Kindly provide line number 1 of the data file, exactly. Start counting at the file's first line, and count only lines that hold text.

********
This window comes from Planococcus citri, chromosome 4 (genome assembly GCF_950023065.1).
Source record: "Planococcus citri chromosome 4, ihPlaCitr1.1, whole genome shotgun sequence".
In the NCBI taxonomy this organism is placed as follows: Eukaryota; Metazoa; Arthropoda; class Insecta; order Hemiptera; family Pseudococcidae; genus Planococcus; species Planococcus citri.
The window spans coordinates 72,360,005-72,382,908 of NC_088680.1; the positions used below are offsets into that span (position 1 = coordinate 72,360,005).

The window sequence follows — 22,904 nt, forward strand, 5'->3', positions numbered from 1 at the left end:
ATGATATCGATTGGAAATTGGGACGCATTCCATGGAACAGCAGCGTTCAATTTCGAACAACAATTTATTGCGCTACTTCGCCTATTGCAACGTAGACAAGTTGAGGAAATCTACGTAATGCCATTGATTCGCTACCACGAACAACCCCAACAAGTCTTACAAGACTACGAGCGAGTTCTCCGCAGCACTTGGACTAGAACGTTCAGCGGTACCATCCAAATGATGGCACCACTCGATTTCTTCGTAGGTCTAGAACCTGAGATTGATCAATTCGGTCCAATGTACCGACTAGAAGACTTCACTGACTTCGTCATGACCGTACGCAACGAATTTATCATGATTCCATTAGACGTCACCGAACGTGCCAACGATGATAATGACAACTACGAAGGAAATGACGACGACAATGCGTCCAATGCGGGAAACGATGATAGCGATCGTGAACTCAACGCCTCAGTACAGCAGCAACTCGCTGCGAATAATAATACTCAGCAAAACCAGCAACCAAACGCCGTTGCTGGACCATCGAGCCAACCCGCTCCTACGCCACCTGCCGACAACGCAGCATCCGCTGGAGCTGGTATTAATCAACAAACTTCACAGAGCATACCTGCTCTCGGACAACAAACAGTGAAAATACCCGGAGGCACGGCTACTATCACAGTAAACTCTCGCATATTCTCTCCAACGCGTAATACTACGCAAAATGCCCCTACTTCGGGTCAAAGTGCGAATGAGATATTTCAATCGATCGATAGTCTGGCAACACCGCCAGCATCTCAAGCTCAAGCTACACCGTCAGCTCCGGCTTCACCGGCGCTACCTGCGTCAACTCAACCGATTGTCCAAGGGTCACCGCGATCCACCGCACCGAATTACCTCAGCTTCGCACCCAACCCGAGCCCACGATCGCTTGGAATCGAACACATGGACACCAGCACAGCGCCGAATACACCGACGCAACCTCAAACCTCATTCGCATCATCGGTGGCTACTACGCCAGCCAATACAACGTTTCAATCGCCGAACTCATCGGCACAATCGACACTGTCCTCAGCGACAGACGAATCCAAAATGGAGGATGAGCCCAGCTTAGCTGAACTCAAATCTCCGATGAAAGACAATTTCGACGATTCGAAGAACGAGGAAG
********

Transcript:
This window comes from Planococcus citri, chromosome 4 (genome assembly GCF_950023065.1).